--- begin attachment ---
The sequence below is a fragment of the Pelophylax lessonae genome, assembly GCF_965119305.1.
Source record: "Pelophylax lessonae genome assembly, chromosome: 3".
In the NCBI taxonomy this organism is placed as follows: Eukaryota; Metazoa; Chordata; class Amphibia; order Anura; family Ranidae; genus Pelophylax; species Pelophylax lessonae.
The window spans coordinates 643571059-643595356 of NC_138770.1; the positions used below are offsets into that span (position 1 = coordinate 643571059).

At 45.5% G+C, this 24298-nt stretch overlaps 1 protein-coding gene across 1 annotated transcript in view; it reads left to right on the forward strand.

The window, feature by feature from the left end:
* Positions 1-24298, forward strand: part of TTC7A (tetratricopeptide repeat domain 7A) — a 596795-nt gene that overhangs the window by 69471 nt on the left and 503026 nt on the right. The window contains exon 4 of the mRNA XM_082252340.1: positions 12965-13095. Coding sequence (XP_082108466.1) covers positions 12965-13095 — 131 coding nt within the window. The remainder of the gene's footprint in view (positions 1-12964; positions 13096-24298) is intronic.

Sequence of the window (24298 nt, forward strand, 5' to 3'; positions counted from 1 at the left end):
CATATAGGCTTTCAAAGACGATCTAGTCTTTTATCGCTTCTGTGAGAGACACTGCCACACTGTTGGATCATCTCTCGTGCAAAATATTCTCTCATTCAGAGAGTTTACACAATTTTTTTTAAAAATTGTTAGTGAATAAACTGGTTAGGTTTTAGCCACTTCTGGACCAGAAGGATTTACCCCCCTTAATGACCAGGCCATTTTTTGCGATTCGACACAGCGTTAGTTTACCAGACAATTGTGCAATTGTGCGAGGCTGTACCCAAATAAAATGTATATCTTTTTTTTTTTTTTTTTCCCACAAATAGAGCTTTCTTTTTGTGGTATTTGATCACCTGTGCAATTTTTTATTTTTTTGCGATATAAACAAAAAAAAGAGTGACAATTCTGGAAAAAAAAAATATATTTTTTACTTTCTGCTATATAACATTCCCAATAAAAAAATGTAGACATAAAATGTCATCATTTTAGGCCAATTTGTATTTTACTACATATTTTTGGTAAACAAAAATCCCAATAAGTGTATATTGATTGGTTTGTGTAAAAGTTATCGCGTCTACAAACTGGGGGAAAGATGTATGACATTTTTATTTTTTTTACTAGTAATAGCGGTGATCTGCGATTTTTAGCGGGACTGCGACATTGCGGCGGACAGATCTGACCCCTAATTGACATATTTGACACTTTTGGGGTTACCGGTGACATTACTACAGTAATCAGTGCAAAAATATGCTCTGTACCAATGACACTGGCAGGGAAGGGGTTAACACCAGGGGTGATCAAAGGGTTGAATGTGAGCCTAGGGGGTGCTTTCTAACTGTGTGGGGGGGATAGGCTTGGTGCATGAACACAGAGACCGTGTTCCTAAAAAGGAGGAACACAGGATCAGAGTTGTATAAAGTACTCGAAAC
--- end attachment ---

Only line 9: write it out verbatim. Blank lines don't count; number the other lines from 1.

CATATAGGCTTTCAAAGACGATCTAGTCTTTTATCGCTTCTGTGAGAGACACTGCCACACTGTTGGATCATCTCTCGTGCAAAATATTCTCTCATTCAGAGAGTTTACACAATTTTTTTTAAAAATTGTTAGTGAATAAACTGGTTAGGTTTTAGCCACTTCTGGACCAGAAGGATTTACCCCCCTTAATGACCAGGCCATTTTTTGCGATTCGACACAGCGTTAGTTTACCAGACAATTGTGCAATTGTGCGAGGCTGTACCCAAATAAAATGTATATCTTTTTTTTTTTTTTTTTCCCACAAATAGAGCTTTCTTTTTGTGGTATTTGATCACCTGTGCAATTTTTTATTTTTTTGCGATATAAACAAAAAAAAGAGTGACAATTCTGGAAAAAAAAAATATATTTTTTACTTTCTGCTATATAACATTCCCAATAAAAAAATGTAGACATAAAATGTCATCATTTTAGGCCAATTTGTATTTTACTACATATTTTTGGTAAACAAAAATCCCAATAAGTGTATATTGATTGGTTTGTGTAAAAGTTATCGCGTCTACAAACTGGGGGAAAGATGTATGACATTTTTATTTTTTTTACTAGTAATAGCGGTGATCTGCGATTTTTAGCGGGACTGCGACATTGCGGCGGACAGATCTGACCCCTAATTGACATATTTGACACTTTTGGGGTTACCGGTGACATTACTACAGTAATCAGTGCAAAAATATGCTCTGTACCAATGACACTGGCAGGGAAGGGGTTAACACCAGGGGTGATCAAAGGGTTGAATGTGAGCCTAGGGGGTGCTTTCTAACTGTGTGGGGGGGATAGGCTTGGTGCATGAACACAGAGACCGTGTTCCTAAAAAGGAGGAACACAGGATCAGAGTTGTATAAAGTACTCGAAAC